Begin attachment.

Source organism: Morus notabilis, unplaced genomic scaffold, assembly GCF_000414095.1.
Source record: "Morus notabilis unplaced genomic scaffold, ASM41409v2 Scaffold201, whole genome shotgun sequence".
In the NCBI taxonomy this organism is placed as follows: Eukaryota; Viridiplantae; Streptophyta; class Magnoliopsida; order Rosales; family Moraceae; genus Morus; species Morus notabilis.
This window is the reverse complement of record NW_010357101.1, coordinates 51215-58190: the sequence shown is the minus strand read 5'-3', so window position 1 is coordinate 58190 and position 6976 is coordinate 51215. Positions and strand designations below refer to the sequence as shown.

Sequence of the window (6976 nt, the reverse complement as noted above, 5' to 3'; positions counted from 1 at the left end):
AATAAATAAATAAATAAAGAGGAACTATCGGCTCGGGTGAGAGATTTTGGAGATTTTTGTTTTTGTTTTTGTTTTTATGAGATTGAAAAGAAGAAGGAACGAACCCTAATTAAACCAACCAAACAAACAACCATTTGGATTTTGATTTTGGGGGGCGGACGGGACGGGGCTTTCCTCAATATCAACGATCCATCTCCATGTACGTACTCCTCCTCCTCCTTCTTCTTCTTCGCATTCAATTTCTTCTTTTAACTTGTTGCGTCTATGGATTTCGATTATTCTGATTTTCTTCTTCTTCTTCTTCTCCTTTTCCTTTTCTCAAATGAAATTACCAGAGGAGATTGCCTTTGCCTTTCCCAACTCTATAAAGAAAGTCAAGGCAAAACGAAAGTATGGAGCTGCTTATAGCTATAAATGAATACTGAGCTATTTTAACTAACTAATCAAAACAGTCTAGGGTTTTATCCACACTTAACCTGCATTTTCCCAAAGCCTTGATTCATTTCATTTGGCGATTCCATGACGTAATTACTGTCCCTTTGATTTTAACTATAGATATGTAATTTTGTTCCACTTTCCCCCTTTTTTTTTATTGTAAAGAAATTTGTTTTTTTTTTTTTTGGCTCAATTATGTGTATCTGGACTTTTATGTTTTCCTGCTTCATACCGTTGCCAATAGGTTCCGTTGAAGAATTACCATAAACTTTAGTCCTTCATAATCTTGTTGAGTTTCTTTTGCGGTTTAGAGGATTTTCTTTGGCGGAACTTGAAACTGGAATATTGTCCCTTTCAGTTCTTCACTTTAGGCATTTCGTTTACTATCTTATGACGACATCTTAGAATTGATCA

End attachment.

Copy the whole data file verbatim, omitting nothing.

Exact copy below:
Source organism: Morus notabilis, unplaced genomic scaffold, assembly GCF_000414095.1.
Source record: "Morus notabilis unplaced genomic scaffold, ASM41409v2 Scaffold201, whole genome shotgun sequence".
In the NCBI taxonomy this organism is placed as follows: Eukaryota; Viridiplantae; Streptophyta; class Magnoliopsida; order Rosales; family Moraceae; genus Morus; species Morus notabilis.
This window is the reverse complement of record NW_010357101.1, coordinates 51215-58190: the sequence shown is the minus strand read 5'-3', so window position 1 is coordinate 58190 and position 6976 is coordinate 51215. Positions and strand designations below refer to the sequence as shown.

Sequence of the window (6976 nt, the reverse complement as noted above, 5' to 3'; positions counted from 1 at the left end):
AATAAATAAATAAATAAAGAGGAACTATCGGCTCGGGTGAGAGATTTTGGAGATTTTTGTTTTTGTTTTTGTTTTTATGAGATTGAAAAGAAGAAGGAACGAACCCTAATTAAACCAACCAAACAAACAACCATTTGGATTTTGATTTTGGGGGGCGGACGGGACGGGGCTTTCCTCAATATCAACGATCCATCTCCATGTACGTACTCCTCCTCCTCCTTCTTCTTCTTCGCATTCAATTTCTTCTTTTAACTTGTTGCGTCTATGGATTTCGATTATTCTGATTTTCTTCTTCTTCTTCTTCTCCTTTTCCTTTTCTCAAATGAAATTACCAGAGGAGATTGCCTTTGCCTTTCCCAACTCTATAAAGAAAGTCAAGGCAAAACGAAAGTATGGAGCTGCTTATAGCTATAAATGAATACTGAGCTATTTTAACTAACTAATCAAAACAGTCTAGGGTTTTATCCACACTTAACCTGCATTTTCCCAAAGCCTTGATTCATTTCATTTGGCGATTCCATGACGTAATTACTGTCCCTTTGATTTTAACTATAGATATGTAATTTTGTTCCACTTTCCCCCTTTTTTTTTATTGTAAAGAAATTTGTTTTTTTTTTTTTTGGCTCAATTATGTGTATCTGGACTTTTATGTTTTCCTGCTTCATACCGTTGCCAATAGGTTCCGTTGAAGAATTACCATAAACTTTAGTCCTTCATAATCTTGTTGAGTTTCTTTTGCGGTTTAGAGGATTTTCTTTGGCGGAACTTGAAACTGGAATATTGTCCCTTTCAGTTCTTCACTTTAGGCATTTCGTTTACTATCTTATGACGACATCTTAGAATTGATCA